Mobile phone manufacturers cut production
HCM CITY — This has been a tough year for Vietnamese mobile phone brands, with many having to suspend production or even close down, unable to compete with their international rivals and troubled by the continuing economic slump.
Nguyen Van Toan, head of marketing at Hi-Mobile, one of the few surviving Vietnamese companies selling mobile phones, said: "As far as I know, many … have closed because of a downturn in sales.
"The economic recession has continued, so customers continue to tighten their belt. This has had a strong impact on the market."
Vo Le Tam Thanh, senior market analyst for client devices research at IDC Viet Nam, said a number of local and Chinese vendors had exited the market and his company expected more to leave in 2012 after struggling to survive in the current economic situation.
IDC said the top three brands in the first quarter were Nokia, Samsung and LG.
Overall mobile sales were down 15 per cent from the previous quarter, it said.
Dinh Anh Huan, marketing director of distributor Thegioididong.com, said Vietnamese mobile phone brands were in their current plight because they could not compete with foreign makes like Nokia and Samsung.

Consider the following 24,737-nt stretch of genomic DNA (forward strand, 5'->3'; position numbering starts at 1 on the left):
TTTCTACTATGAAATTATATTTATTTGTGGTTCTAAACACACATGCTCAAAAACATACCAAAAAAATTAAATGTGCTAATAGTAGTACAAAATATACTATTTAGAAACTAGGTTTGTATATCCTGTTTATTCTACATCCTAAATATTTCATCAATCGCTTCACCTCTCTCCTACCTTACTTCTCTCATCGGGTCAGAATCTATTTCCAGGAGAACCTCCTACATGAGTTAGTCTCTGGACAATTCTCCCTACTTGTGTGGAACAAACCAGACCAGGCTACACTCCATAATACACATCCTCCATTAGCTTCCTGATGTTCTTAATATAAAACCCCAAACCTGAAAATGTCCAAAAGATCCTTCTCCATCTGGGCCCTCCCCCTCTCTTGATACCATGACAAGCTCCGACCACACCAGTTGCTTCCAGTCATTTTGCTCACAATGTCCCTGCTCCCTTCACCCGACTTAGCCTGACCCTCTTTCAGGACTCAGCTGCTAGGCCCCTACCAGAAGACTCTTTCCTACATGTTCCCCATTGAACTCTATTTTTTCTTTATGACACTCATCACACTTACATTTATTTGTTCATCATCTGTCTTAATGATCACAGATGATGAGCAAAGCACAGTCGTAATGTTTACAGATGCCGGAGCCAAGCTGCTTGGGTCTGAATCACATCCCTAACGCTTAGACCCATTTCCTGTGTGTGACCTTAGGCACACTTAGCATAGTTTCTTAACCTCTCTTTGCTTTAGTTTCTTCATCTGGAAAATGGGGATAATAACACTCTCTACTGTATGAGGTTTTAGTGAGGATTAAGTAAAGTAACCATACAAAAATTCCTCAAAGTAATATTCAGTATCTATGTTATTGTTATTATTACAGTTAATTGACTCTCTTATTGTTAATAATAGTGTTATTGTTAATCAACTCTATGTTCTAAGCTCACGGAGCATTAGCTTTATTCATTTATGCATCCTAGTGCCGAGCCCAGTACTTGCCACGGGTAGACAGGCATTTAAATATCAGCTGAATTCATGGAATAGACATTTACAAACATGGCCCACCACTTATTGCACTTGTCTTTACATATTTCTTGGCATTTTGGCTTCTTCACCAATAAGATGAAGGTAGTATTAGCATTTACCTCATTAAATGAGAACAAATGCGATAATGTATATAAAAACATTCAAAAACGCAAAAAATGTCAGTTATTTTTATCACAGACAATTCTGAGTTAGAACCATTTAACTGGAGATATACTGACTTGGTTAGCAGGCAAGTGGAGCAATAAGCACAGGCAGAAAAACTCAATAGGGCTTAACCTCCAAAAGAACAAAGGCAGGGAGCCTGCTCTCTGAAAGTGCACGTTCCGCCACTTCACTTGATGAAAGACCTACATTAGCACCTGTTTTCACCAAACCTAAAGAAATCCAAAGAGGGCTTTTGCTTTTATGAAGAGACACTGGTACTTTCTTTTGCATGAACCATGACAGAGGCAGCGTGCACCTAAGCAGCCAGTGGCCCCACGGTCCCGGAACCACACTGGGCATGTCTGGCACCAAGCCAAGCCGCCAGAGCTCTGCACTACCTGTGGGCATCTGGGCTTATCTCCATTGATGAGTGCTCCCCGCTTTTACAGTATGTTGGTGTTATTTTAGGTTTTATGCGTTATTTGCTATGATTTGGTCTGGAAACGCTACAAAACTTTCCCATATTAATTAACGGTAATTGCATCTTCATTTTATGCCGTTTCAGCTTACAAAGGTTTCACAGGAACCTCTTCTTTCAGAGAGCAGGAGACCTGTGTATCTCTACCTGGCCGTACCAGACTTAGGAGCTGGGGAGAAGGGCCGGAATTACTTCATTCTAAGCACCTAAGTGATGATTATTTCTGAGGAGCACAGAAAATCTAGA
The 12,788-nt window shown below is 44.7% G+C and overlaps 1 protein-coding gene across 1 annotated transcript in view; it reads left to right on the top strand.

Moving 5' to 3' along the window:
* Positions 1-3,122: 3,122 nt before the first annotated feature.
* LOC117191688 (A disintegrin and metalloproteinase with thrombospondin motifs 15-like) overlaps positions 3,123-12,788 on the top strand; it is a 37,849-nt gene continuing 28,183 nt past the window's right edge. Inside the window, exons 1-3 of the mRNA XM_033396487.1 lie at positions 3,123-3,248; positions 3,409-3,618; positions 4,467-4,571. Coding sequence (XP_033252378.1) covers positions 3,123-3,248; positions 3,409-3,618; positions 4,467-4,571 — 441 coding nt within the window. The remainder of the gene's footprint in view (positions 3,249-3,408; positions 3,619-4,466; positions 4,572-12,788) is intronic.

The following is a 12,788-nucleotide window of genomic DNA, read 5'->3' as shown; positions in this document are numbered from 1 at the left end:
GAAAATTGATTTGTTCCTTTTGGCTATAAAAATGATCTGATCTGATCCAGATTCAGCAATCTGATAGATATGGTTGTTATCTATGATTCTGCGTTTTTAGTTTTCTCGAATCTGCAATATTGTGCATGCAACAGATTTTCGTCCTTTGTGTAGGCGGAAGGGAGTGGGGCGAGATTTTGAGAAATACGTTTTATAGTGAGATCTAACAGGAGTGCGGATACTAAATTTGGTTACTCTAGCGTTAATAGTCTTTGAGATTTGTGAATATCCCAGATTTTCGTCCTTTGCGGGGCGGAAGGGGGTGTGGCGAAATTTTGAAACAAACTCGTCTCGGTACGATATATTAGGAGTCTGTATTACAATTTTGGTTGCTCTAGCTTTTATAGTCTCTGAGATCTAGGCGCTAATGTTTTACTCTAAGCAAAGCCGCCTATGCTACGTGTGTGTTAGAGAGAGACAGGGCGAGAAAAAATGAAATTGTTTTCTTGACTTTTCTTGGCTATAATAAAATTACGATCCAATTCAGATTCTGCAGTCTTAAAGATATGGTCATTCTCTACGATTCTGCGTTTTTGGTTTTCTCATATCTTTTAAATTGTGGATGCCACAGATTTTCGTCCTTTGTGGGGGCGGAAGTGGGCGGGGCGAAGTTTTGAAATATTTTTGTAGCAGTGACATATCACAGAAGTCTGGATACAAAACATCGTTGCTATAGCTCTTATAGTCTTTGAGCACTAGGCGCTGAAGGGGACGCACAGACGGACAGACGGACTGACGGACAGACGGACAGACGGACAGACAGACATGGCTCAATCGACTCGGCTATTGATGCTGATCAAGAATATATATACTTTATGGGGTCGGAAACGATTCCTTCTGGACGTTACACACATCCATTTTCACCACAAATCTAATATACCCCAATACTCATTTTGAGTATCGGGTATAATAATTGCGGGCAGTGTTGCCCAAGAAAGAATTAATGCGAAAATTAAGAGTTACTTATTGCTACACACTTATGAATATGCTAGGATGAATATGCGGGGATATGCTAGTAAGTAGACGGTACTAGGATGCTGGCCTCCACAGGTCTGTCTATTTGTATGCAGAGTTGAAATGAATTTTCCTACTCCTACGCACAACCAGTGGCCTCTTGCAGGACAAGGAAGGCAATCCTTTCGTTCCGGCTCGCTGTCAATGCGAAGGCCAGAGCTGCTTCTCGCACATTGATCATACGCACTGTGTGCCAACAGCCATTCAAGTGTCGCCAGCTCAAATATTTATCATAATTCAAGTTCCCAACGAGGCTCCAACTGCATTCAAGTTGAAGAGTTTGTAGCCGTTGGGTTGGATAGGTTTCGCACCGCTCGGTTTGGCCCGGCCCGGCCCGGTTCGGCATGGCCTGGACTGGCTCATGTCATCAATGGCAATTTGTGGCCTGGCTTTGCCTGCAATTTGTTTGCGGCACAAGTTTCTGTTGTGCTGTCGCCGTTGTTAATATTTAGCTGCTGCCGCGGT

In the past they thrived because they dominated the low-price segment, but this advantage vanished after foreign companies also entered this segment, he said.
Toan told Viet Nam News that in reality none of the Vietnamese brands were made in the country, but were manufactured on contract in China.
Huan thought the only way for them to survive now was by producing cheap smart phones.
Other experts, however, dismissed this possibility saying most foreign companies had also entered that segment now.
HTC, for instance, cut the prices of some of its smart phones and saw exports to Viet Nam in the first five months increase by 400 per cent year-on-year.
"The market is now fiercely competitive. To catch up and compete with foreign companies, Vietnamese mobile phone companies have to improve both the quality and design of their products," Nguyen Lam, a senior IDC Viet Nam executive, said. — VNS